New season on its way!

Well a new season is on its way! The Mermaid II is currently out of the water having her annual maintenance work done, and a freshen up! The engine has had a good over haul and now Adrian is praying every day for fine weather so he can paint her up! So far the hull has had a good sand down and a fresh lick of anti-fouling, new anodes and a smart new white line!

Lets hope the weather this year is better than last. We suffered with strong winds last summer which did not make for very pleasurable sea conditions on many occasions. However, our sightings of dolphins, porpoises and whales were extremely good, and hopefully made up for the bumpy rides!

Easter is early this year, so Mermaid II will be back in the water and ready to go at the end of March.

Please note our new prices. We have always tried to keep our prices low so everyone can enjoy the beauty of our seas. Unfortunately, extra expenses have been put on to our business, so we have had to make these increases this year.

We hope you are coming to see us this season and look forward to lovely sunshine, clear seas, plentiful marine life and tight lines!

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TROPICBIRD ON ST CLEMENT’S ISLAND, MOUSEHOLE

STOP PRESS!!

At around 4pm yesterday the Mermaid II cruised into the small bay on the lea-ward side of St Clement’s Island looking to show the 20 or so passengers on the 3pm “Seal Cove” trip the resident Grey Seal bull “Sammy”. I have no idea if they saw him because Adrian and crew were amazed to see a large white bird with a long, pointed, slightly down-curved orange bill, and long white tail-streamers sitting above Sammy’s usual spot. It almost immediately took flight over the island. I would probably have heard no more about it had Adrian and Billy not already kindly sent me down-loaded photos of a Red-billed Tropicbird they claimed to have seen as a wind-up a week ago when I was stuck on the Scillonian III, the same day as a genuine bird had been seen from Porthgwarra! Remembering this however, Adrian immediately recognised this as the real thing, and they steamed around to the eastern side of the island hoping it had landed again. There was some confusion as an orange-billed bird took off and was snapped by one of the passengers, but this was an Oystercatcher, and sadly it seems the initial sighting took everyone by surprise and the Tropicbird was already out over the bay! Readers may well wonder a) what all the fuss is about, and b) how on Earth we can be sure this is the same bird as that seen last week!? The answer is the same – this is an incredibly rare bird in British terms with only 3-4 previous records; Red-billed Tropicbird breeds all around the tropics with the nearest to us in the Cape Verdes or Caribbean. As there have been virtually nothing but north-north-easterly winds since the Porthgwarra sighting it is highly unlikely a second bird has arrived! And how do I know this is a definite second sighting? Because I am sitting writing this in North- blooming – Oxfordshire – that’s why!! Today’s 3pm trip was the first wild-life trip I have not been able to do since the tropicbird sighting a week last Friday, and if readers are wondering what that distant crunching noise is it is the sound of me grinding my teeth down to the gum-line!! Of course- I am really pleased for all the lucky folks on the trip (AM I HELL!!!), and I hope the bird is seen again, as the Mermaid II is probably the best place to start! Here’s hoping!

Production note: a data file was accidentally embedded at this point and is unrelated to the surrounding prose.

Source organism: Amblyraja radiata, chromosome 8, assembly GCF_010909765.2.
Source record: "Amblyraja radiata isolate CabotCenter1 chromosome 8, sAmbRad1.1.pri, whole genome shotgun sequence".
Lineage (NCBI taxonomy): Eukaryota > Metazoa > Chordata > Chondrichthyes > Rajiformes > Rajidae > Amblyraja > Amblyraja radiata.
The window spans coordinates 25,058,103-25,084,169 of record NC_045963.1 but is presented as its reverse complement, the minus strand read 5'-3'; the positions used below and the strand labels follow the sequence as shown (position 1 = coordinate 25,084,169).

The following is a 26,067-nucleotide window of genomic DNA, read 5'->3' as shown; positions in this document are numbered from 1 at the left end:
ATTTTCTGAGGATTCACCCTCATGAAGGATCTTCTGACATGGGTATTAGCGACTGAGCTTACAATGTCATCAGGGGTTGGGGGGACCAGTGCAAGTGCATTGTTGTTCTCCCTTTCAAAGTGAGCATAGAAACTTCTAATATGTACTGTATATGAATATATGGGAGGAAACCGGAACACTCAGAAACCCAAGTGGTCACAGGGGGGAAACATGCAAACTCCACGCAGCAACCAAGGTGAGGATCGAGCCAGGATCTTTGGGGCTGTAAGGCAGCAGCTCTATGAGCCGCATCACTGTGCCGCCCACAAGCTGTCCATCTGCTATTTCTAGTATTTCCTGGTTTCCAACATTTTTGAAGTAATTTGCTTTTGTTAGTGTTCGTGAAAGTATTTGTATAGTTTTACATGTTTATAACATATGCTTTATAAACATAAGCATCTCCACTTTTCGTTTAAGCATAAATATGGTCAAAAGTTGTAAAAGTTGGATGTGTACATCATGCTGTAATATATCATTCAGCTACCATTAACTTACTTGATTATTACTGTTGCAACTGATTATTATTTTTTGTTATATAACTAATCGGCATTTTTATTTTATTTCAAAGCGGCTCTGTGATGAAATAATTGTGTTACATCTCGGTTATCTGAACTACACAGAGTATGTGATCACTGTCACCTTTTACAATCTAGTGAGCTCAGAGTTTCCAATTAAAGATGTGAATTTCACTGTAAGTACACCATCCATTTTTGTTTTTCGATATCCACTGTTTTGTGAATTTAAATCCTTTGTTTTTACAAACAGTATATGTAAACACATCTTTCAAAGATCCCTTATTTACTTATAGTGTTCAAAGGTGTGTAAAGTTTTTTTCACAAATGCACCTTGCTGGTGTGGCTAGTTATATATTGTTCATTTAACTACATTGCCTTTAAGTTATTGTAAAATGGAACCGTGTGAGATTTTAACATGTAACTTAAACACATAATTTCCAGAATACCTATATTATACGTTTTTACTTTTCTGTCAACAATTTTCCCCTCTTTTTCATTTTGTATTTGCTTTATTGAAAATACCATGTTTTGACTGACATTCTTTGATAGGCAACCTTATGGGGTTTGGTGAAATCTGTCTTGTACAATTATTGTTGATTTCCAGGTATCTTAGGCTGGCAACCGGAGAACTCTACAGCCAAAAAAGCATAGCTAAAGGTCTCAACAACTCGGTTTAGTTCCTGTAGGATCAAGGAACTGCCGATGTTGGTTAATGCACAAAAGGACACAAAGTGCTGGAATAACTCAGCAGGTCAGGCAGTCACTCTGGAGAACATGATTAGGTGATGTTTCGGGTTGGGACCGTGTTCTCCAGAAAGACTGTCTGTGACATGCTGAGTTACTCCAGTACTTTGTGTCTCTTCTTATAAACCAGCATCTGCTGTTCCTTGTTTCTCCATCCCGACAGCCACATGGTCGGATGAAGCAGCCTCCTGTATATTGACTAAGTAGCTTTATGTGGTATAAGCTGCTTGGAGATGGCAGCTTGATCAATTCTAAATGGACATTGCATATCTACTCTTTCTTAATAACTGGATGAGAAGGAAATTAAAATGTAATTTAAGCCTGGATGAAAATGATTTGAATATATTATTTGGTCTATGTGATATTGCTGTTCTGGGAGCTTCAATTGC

Disgruntled of Banbury/ Martin Elliott

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Photo:http://uniquewildlife.blogspot.com/2011/03/tropicbirds.html

Meet Kingsley Thomas, the nine year old who’s (almost) always on Mermaid II